The DICT Development Group
1 definition found
From The Collaborative International Dictionary of English v.0.48 :
Coerce \Co*erce"\, v. t. [imp. & p. p. Coerced; p. pr. & vb.
n. Coercing.] [L. co["e]rcere; co- + arcere to shut up, to
press together. See Ark.]
1. To restrain by force, especially by law or authority; to
repress; to curb. --Burke.
Punishments are manifold, that they may coerce this
profligate sort. --Ayliffe.
2. To compel or constrain to any action; as, to coerce a man
to vote for a certain candidate.
3. To compel or enforce; as, to coerce obedience.
Syn: To Coerce, Compel.
Usage: To compel denotes to urge on by force which cannot be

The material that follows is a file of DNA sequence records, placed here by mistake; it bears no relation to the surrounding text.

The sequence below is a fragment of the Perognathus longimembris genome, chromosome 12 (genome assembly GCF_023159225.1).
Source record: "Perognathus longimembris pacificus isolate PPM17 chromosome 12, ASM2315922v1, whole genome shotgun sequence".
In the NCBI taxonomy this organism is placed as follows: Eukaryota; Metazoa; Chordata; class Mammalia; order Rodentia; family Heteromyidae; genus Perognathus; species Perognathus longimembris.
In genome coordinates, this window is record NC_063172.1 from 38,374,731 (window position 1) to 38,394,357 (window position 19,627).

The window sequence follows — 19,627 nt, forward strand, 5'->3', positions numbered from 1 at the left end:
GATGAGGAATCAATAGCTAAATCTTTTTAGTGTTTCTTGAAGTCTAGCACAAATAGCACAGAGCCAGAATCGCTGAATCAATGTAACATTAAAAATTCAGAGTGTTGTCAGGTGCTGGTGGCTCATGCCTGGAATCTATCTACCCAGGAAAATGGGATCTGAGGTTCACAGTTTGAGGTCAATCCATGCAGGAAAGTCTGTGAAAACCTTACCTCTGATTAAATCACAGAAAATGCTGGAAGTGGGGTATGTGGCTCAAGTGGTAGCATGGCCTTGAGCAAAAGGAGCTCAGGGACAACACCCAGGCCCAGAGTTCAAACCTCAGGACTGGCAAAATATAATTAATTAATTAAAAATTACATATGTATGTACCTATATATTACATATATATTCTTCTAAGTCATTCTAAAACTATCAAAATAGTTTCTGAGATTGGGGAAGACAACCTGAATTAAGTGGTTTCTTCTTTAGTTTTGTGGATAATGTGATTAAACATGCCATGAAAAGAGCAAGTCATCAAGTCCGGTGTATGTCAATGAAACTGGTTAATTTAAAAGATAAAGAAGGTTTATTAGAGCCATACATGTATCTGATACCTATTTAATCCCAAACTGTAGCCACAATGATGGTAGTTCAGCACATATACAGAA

resisted. The term aplies equally to physical and
moral force; as, compelled by hunger; compelled
adverse circumstances; compelled by parental
affection. Coerce had at first only the negative sense
of checking or restraining by force; as, to coerce a
bad man by punishments or a prisoner with fetters. It
has now gained a positive sense., viz., that of
driving a person into the performance of some act
which is required of him by another; as, to coerce a
man to sign a contract; to coerce obedience. In this
sense (which is now the prevailing one), coerce
differs but little from compel, and yet there is a
distinction between them. Coercion is usually
acomplished by indirect means, as threats and
intimidation, physical force being more rarely
employed in coercing.
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